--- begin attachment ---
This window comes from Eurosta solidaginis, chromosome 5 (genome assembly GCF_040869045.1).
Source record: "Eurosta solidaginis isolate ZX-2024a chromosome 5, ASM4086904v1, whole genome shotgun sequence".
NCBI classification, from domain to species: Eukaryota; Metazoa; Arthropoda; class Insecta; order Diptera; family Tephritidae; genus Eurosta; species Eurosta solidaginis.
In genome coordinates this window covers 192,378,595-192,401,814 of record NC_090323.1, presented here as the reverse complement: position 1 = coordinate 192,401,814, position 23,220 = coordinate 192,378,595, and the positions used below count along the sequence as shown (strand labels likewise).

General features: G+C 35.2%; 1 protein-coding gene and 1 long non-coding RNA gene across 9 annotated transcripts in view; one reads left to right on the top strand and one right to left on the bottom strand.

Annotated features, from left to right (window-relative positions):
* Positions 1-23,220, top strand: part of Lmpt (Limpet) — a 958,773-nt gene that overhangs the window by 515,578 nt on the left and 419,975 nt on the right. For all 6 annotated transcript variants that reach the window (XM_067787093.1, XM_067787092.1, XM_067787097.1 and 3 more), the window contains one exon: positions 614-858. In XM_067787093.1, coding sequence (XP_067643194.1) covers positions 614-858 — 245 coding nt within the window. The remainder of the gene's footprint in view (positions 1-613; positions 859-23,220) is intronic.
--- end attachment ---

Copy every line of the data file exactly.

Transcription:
This window comes from Eurosta solidaginis, chromosome 5 (genome assembly GCF_040869045.1).
Source record: "Eurosta solidaginis isolate ZX-2024a chromosome 5, ASM4086904v1, whole genome shotgun sequence".
NCBI classification, from domain to species: Eukaryota; Metazoa; Arthropoda; class Insecta; order Diptera; family Tephritidae; genus Eurosta; species Eurosta solidaginis.
In genome coordinates this window covers 192,378,595-192,401,814 of record NC_090323.1, presented here as the reverse complement: position 1 = coordinate 192,401,814, position 23,220 = coordinate 192,378,595, and the positions used below count along the sequence as shown (strand labels likewise).

General features: G+C 35.2%; 1 protein-coding gene and 1 long non-coding RNA gene across 9 annotated transcripts in view; one reads left to right on the top strand and one right to left on the bottom strand.

Annotated features, from left to right (window-relative positions):
* Positions 1-23,220, top strand: part of Lmpt (Limpet) — a 958,773-nt gene that overhangs the window by 515,578 nt on the left and 419,975 nt on the right. For all 6 annotated transcript variants that reach the window (XM_067787093.1, XM_067787092.1, XM_067787097.1 and 3 more), the window contains one exon: positions 614-858. In XM_067787093.1, coding sequence (XP_067643194.1) covers positions 614-858 — 245 coding nt within the window. The remainder of the gene's footprint in view (positions 1-613; positions 859-23,220) is intronic.